High blood concentrations of CBD was associated with greater improvements than the placebo, with dogs treated with CBD oil showing a mean 33% decrease in seizure frequency.
CBD has exhibited osteogenic capabilities in rodent models and in vitro human cells. CBD may assist in fracture repair in animals by increasing an enzyme involved in collagen cross-linking, thereby increasing the migration and differentiation of mesenchymal cells in regenerating bone structures.
Safety considerations with CBD oil and pets
In dogs, the most common side effect of CBD oil is diarrhea, less frequently observed is erythematous pinnae or discharge from the eyes. In both humans and animals changes in liver enzymes, particularly slight increases in ALP have been observed in dogs.
There is limited research on the effects of CBD oil in cats. Some safety research exists yet there has been no investigations into CBD oil treating specific conditions in cats. It seems cats more frequently experience side effects from CBD than dogs, primarily increased licking and head shaking,
Collectively research concludes CBD to have a good safety profile in dogs with side effects within respectable ranges and often mitigated by careful titration. Despite this, for pets taking concurrent medications regular monitoring is warranted.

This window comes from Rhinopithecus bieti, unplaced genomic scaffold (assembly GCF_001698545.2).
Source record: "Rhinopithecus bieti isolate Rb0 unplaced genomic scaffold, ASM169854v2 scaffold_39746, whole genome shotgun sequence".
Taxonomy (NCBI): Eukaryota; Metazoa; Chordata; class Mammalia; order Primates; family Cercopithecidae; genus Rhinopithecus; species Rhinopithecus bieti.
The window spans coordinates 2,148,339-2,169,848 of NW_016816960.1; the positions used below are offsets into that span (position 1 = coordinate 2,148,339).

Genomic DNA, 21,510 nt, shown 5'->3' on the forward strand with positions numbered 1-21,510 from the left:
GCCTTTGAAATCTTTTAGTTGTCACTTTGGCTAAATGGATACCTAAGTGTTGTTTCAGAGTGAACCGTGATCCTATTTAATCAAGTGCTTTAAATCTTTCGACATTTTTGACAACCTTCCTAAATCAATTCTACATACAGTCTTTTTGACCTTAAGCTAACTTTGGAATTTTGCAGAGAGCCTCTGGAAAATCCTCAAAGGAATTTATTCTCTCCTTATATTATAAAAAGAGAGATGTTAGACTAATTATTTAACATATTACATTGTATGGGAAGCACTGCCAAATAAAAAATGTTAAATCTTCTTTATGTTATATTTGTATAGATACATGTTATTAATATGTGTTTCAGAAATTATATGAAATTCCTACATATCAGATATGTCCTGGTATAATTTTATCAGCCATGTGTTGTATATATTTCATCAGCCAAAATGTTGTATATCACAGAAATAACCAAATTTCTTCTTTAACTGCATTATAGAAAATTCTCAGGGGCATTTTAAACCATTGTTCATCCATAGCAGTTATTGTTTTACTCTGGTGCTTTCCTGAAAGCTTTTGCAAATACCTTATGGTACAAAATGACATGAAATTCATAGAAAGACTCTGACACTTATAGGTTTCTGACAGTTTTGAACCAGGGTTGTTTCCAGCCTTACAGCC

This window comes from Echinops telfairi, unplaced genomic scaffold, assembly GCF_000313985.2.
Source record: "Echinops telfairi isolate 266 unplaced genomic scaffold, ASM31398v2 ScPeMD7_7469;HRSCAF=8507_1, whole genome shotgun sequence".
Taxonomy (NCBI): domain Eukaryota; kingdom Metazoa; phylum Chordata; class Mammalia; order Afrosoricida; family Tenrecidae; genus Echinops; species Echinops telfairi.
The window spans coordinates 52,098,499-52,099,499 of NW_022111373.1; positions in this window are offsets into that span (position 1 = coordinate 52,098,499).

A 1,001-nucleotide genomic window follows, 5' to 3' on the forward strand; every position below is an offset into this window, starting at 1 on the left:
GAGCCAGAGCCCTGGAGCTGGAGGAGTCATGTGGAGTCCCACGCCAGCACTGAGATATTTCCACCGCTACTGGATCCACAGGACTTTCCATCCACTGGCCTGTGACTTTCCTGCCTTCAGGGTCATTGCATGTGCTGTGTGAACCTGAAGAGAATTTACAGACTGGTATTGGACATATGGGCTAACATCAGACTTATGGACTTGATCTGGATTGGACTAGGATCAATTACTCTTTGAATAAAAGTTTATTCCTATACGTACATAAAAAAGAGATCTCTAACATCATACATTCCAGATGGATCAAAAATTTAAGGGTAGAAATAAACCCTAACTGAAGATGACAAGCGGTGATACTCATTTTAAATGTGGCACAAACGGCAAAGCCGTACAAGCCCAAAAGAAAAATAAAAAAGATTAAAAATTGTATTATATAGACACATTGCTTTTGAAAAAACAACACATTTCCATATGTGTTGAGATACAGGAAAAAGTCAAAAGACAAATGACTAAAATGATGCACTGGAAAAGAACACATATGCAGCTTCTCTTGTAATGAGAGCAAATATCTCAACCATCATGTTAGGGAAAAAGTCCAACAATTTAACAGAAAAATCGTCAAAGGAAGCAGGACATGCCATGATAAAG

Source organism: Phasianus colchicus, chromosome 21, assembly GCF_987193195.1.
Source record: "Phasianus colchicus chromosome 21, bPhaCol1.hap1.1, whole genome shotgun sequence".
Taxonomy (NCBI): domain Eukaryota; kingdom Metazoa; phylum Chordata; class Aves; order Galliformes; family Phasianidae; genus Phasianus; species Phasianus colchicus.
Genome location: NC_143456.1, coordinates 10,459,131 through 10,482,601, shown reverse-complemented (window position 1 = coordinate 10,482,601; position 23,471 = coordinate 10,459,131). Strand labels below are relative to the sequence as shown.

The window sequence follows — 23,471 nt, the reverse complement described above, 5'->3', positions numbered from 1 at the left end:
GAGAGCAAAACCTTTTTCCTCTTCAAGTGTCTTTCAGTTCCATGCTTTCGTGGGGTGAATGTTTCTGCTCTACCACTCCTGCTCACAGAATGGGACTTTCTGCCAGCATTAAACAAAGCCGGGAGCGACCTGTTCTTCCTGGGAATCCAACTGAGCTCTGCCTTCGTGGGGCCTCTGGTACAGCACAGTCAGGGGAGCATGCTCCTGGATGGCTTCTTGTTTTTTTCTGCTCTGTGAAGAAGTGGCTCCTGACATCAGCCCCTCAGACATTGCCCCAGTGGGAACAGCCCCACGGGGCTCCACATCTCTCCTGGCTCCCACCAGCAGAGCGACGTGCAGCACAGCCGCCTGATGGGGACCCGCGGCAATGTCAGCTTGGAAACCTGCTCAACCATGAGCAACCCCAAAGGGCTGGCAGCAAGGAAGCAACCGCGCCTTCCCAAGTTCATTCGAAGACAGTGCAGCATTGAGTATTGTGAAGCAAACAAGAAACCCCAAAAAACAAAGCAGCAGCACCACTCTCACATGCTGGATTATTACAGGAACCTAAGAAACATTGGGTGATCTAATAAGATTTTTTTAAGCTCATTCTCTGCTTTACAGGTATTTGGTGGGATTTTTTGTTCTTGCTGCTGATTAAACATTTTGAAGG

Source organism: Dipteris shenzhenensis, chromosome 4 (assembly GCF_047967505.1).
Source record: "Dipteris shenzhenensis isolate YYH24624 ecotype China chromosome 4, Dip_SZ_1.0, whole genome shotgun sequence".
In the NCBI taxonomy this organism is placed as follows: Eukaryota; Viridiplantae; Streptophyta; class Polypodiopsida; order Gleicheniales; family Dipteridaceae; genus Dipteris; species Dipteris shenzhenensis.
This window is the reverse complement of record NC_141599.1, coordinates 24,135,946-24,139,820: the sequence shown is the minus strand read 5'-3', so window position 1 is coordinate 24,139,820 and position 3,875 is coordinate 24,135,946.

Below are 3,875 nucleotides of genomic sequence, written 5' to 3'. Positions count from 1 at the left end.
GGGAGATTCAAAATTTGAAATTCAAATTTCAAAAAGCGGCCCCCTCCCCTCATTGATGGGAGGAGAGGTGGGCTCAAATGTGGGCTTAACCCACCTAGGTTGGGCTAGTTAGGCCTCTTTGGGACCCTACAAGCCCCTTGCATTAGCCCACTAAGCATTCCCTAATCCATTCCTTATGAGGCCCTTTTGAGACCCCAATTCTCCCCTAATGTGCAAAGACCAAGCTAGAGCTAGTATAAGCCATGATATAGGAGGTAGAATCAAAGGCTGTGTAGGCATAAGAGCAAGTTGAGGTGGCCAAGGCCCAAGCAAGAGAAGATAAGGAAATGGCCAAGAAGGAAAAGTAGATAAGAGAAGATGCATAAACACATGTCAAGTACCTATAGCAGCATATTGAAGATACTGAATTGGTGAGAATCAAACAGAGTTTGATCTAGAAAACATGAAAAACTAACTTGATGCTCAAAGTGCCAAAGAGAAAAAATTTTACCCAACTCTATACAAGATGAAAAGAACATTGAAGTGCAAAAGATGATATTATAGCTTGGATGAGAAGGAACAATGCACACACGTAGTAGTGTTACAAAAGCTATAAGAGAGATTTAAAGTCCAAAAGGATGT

The THC effect in pets
You might have noticed THC is usually not included in veterinary studies of cannabis medicines, whereas it is regularly included in human research and prescriptions. This is because pets have slightly different endocannabinoid systems than humans.
The endocannabinoid system or ECS impacts nearly every physiological function in the body. CB1, one of the major receptors in the ECS, is responsible for inducing the intoxicating, psychoactive action associated with THC ingestion.
Unlike humans, dogs exhibit this receptor in regions of the brain involving autonomic nervous system functions which can affect their movement coordination and breathing. This makes dogs more sensitive to the intoxicating effects of THC, resulting in ataxia, and sometimes death, in very rare incidents of accidental high dose.